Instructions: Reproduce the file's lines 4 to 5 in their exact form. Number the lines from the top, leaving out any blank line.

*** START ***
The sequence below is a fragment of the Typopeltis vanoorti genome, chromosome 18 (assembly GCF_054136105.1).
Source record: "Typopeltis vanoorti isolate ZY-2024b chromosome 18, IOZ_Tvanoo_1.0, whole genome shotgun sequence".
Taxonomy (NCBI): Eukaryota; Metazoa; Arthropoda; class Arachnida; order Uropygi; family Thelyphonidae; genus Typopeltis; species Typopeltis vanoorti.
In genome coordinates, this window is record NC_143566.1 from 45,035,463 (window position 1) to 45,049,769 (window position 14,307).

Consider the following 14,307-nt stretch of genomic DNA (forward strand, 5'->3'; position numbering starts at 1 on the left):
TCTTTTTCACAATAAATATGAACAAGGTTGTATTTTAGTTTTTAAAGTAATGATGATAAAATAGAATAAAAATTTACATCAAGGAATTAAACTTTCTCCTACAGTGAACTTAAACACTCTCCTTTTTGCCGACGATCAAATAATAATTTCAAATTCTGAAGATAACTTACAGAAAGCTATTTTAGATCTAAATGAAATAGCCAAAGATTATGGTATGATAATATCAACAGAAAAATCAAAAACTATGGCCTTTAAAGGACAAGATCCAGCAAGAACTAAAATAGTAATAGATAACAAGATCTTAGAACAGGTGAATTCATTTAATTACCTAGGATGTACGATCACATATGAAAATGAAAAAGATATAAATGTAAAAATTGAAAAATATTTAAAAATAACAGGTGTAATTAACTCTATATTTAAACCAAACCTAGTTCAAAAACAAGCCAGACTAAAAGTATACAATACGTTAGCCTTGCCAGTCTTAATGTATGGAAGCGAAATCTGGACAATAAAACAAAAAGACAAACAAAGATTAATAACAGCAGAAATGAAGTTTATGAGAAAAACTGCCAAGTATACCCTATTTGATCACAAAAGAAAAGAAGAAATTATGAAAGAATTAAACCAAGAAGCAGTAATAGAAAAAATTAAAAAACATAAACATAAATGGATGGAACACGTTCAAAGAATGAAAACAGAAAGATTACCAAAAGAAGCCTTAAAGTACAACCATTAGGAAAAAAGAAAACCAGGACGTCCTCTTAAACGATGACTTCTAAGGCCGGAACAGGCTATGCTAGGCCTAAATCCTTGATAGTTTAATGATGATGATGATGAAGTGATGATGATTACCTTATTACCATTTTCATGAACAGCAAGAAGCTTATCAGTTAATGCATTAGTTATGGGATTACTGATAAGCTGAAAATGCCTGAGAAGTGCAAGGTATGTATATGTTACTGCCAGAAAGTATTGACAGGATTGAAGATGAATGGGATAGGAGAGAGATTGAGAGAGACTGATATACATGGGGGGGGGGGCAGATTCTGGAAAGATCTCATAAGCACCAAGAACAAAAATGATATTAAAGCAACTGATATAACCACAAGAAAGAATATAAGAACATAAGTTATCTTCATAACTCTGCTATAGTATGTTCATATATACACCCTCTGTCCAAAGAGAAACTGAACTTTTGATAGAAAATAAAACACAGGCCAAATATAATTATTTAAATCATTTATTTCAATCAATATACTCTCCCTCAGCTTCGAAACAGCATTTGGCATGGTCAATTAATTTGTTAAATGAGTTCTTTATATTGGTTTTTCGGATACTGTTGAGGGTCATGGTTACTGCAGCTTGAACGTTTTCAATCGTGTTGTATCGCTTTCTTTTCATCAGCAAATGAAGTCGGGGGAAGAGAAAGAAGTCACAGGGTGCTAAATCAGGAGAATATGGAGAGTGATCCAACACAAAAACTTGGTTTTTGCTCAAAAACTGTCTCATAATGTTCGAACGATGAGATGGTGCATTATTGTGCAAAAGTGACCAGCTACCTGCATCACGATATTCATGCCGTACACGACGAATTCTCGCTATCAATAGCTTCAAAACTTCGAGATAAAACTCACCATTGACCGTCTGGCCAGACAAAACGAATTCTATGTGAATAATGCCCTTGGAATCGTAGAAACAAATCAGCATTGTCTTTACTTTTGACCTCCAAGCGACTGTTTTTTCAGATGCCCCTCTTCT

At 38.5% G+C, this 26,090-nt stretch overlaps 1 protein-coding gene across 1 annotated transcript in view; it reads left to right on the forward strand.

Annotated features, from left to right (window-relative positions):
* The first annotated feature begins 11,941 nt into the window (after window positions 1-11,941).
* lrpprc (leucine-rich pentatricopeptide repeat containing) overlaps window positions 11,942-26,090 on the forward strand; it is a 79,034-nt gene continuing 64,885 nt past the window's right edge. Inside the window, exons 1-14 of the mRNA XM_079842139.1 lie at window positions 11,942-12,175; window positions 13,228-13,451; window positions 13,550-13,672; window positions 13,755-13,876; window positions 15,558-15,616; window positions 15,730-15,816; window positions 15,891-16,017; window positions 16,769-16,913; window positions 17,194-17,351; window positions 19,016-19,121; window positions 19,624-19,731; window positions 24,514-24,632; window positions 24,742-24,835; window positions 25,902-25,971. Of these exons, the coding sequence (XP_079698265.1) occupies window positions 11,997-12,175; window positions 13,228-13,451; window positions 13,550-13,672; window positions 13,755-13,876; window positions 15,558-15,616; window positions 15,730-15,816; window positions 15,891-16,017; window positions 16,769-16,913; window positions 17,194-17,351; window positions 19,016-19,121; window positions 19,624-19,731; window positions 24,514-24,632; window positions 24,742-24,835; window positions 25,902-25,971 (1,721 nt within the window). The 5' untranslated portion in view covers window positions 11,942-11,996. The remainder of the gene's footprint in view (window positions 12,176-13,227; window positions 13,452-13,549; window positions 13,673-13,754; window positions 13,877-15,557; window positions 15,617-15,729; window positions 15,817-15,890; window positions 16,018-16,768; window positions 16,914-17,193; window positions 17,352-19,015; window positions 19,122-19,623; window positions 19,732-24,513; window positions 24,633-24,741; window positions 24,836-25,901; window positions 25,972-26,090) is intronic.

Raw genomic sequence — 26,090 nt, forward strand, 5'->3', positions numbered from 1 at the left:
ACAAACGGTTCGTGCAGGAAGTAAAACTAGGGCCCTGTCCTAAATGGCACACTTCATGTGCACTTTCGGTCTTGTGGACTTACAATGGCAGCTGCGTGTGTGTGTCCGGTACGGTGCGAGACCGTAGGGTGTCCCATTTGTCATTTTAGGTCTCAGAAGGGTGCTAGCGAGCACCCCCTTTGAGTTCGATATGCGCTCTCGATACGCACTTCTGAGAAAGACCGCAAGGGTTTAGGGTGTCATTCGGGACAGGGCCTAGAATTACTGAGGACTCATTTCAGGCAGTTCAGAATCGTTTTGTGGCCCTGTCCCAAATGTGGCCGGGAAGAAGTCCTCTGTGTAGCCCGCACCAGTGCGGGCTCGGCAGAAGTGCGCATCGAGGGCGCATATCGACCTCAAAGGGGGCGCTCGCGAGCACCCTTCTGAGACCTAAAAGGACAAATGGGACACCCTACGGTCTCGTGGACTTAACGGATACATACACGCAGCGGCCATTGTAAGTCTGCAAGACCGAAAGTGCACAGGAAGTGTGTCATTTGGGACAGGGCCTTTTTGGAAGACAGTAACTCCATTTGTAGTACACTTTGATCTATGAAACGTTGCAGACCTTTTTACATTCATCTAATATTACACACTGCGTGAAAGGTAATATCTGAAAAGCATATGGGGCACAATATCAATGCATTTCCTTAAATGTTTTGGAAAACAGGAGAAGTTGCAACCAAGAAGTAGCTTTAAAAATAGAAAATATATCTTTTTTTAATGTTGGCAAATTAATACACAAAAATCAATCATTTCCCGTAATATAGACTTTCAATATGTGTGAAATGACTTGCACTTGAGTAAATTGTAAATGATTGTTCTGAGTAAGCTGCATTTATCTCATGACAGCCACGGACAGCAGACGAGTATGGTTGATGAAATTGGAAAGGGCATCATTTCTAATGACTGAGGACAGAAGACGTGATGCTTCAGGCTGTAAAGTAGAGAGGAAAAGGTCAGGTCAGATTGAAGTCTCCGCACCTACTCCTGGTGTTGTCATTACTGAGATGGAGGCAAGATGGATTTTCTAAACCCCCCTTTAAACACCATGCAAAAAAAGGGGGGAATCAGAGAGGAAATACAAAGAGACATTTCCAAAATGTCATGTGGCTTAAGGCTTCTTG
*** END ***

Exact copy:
In genome coordinates, this window is record NC_143566.1 from 45,035,463 (window position 1) to 45,049,769 (window position 14,307).

Consider the following 14,307-nt stretch of genomic DNA (forward strand, 5'->3'; position numbering starts at 1 on the left):